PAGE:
Target Date Retirement Funds: Great for Some but Not All

Target date funds have become quite popular, and many physicians have them as available investment options in their employer sponsored retirement accounts such as their 401(k)s and 403(b)s. The first Target Date fund was introduced in 1994 in response to retirement plan participants’ relative lack of knowledge about investing and how to approach managing their retirement accounts. Fund companies wanted to provide participants with a basically hands-off approach to investing for their retirement.

A Target Date fund works in a relatively simple way. They often reference the target date of retirement, so they may include Target Retirement Date 2040 or Target Retirement Date 2050. Investors simply select the fund that correlates to the approximate year they will retire. The funds are professionally managed and start an investor off in an aggressive growth portfolio. As years go by, the fund manager incrementally reduces the risk of the fund by slowly making it more conservative. As the investor approaches retirement age, the fund is significantly invested in a more conservative allocation designed to preserve the investment gains made during the lifetime of the fund. Depending on which fund company your retirement plan uses, once the target date is reached, the fund will either continue to invest your assets and slowly make them even more conservative, or it will transfer your assets into a separate asset preservation fund with a fixed equity-to-bond ratio.

There are advantages and disadvantages to using Target Date funds. These funds are particularly advantageous for someone who has little or no experience investing. It takes most of the responsibility for investing for retirement out of the individual’s hands and puts it in the hands of a professional fund manager. For individuals not comfortable choosing their investments or knowing when it’s appropriate to change to a more conservative allocation, these funds are excellent options.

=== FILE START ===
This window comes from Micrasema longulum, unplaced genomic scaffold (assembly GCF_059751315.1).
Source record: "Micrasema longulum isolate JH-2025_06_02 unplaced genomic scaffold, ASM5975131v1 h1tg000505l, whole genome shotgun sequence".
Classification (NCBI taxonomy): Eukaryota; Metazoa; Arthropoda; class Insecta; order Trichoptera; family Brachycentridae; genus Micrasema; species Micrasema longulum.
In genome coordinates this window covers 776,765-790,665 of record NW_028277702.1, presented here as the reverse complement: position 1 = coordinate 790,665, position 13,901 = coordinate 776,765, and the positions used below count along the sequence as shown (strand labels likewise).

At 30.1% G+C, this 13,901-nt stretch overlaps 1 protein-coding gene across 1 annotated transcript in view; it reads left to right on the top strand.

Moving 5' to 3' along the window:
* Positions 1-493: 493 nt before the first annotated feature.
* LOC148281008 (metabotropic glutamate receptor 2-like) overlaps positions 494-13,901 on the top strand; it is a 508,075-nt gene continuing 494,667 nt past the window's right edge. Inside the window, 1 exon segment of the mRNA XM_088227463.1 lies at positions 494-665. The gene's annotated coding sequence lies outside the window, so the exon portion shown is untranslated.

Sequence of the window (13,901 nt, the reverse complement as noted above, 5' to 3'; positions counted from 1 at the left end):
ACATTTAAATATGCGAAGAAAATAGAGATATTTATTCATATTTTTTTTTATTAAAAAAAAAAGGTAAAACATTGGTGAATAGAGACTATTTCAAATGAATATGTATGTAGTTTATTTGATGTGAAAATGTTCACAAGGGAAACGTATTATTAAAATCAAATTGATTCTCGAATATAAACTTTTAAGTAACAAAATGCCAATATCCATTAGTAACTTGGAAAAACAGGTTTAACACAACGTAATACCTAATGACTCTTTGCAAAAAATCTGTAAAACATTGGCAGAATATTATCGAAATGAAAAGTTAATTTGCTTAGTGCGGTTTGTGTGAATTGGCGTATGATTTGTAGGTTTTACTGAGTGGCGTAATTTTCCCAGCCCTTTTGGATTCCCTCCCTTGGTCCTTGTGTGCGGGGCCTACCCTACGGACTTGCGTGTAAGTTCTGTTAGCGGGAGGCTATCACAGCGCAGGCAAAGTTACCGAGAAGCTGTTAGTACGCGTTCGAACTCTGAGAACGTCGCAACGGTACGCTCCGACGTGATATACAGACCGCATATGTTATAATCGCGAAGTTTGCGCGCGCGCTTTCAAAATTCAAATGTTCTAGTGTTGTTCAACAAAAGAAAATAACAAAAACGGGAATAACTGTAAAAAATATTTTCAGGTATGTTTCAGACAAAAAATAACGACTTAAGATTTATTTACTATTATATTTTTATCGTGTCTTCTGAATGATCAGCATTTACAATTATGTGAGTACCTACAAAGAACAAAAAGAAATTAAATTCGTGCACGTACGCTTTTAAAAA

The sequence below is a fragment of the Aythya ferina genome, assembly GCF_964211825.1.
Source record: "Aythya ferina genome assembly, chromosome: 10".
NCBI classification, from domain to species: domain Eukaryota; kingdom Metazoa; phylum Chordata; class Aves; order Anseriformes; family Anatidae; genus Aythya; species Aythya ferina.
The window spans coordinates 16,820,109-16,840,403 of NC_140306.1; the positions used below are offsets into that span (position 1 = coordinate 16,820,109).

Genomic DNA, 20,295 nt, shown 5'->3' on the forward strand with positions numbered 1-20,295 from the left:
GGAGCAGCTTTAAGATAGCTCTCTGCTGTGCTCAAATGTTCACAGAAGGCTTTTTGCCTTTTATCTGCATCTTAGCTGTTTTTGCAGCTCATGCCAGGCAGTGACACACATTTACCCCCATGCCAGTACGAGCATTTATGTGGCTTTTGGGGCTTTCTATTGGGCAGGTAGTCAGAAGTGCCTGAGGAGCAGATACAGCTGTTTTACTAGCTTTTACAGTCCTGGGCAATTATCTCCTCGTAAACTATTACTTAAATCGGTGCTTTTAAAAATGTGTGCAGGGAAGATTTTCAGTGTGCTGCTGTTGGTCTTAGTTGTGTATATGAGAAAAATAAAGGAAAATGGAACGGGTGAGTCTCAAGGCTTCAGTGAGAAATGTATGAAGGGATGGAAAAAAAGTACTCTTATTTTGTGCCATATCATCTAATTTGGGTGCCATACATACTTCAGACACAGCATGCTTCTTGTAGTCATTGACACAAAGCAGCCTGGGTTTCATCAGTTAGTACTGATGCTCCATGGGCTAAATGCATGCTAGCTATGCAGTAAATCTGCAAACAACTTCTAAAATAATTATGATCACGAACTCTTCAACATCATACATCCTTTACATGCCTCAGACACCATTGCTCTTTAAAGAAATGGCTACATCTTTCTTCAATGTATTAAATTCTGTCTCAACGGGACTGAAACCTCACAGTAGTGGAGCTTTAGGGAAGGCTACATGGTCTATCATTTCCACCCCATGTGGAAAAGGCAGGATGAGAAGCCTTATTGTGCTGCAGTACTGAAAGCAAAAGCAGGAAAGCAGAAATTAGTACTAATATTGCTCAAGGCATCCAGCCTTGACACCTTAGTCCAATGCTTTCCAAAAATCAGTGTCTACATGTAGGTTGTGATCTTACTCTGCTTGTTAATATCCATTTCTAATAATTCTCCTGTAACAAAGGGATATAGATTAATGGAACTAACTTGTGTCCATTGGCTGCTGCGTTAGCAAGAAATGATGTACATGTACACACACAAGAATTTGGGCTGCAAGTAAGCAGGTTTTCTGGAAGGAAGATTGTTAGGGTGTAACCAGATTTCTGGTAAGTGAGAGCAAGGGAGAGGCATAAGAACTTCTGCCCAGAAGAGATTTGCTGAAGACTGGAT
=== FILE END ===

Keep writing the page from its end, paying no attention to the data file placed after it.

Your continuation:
The disadvantage of using a Target Date fund is that you hand off control of your retirement investing to another decision maker. Depending on your unique circumstances, the decisions made by the fund manager may not fit your investments needs. They may make the fund too conservative too soon or keep it too aggressive too long. This can result in required rate of return objectives not being met.

For more experienced investors or investors who work with an advisor, a better strategy may be to avoid Target Date funds and create their own retirement investment portfolios by selecting a combination of non-Target Date funds available in the retirement plan. This allows the investor to remain in control and adjust the plan as their rate of return objectives and risk tolerance change, as well as create a portfolio more in line with their unique circumstances.

Whether a Target Date fund is appropriate for your retirement account really depends on your comfort level in managing your own retirement assets. Target Date funds were created for investors with little or no knowledge of investing. It is a great option for some. More experienced investors may want to remain in greater control of their investments and utilize other options available through their retirement plans.

Jeff Witz, CFP® welcomes readers’ questions.  He can be reached at 800-883-8555 or at witz@mediqus.com or zemon@mediqus.com.

200 North LaSalle Street – Suite 2300 – Chicago, Illinois 60601

312-419-3733 – Toll Free 800-883-8555 – Fax 312-332-4908 – www.mediqus.com

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MEDIQUS Asset Advisors, Inc. does not provide tax, legal or accounting advice. This material has been prepared for informational purposes only, and is not intended to provide, and should not be relied on for, tax, legal or accounting advice. You should consult your own tax, legal and accounting advisors before engaging in any transaction.